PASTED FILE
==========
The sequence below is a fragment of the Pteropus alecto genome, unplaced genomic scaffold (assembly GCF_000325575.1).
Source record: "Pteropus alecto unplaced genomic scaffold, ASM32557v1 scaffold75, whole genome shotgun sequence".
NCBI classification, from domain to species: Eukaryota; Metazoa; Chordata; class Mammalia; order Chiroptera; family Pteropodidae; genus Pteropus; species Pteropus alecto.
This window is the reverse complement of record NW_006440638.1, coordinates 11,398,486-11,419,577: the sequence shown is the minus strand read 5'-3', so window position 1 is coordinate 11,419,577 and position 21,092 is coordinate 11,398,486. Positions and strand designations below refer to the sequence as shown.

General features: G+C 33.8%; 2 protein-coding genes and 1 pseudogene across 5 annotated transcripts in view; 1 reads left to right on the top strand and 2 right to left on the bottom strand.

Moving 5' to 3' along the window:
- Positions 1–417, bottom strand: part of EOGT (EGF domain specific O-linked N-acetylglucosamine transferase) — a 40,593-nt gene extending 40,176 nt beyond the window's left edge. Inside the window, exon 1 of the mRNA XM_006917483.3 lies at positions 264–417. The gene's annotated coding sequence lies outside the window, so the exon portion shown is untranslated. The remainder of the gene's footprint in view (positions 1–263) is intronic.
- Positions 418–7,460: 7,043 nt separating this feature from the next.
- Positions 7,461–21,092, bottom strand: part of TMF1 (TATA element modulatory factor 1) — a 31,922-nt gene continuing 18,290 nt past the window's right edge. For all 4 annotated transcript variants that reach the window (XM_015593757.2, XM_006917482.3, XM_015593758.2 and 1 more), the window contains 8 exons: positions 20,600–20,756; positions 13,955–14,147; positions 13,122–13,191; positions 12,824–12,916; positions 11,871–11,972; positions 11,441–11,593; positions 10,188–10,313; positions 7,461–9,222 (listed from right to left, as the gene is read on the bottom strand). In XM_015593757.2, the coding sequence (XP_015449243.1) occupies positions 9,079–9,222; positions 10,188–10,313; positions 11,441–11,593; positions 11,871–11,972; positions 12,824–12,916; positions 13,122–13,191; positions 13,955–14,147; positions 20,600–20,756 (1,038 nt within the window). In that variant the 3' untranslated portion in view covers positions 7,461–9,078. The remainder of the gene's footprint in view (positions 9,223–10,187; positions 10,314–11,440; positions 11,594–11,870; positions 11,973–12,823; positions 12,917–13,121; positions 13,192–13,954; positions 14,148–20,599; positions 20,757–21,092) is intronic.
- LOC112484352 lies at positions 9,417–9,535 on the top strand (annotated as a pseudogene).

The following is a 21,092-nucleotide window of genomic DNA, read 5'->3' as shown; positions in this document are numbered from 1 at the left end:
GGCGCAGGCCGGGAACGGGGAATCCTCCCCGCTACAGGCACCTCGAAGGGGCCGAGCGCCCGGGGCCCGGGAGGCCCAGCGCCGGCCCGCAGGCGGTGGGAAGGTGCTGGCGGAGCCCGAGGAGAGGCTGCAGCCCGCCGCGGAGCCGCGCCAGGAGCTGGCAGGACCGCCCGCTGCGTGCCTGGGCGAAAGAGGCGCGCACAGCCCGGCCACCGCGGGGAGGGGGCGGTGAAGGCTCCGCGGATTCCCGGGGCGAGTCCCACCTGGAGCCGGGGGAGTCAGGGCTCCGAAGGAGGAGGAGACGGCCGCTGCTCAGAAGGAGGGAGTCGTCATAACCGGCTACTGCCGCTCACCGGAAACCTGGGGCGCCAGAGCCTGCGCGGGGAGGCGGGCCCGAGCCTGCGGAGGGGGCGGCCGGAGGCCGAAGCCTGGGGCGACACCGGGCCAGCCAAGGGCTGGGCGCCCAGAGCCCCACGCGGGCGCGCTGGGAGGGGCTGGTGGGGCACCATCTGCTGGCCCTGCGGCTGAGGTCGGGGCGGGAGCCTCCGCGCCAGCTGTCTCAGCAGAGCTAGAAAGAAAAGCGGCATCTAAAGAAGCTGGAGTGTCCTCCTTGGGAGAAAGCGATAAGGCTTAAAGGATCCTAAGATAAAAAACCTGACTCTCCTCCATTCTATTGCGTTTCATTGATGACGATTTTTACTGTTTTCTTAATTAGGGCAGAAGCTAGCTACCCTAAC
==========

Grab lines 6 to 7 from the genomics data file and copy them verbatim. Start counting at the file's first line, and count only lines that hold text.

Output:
Moving 5' to 3' along the window:
- Positions 1–417, bottom strand: part of EOGT (EGF domain specific O-linked N-acetylglucosamine transferase) — a 40,593-nt gene extending 40,176 nt beyond the window's left edge. Inside the window, exon 1 of the mRNA XM_006917483.3 lies at positions 264–417. The gene's annotated coding sequence lies outside the window, so the exon portion shown is untranslated. The remainder of the gene's footprint in view (positions 1–263) is intronic.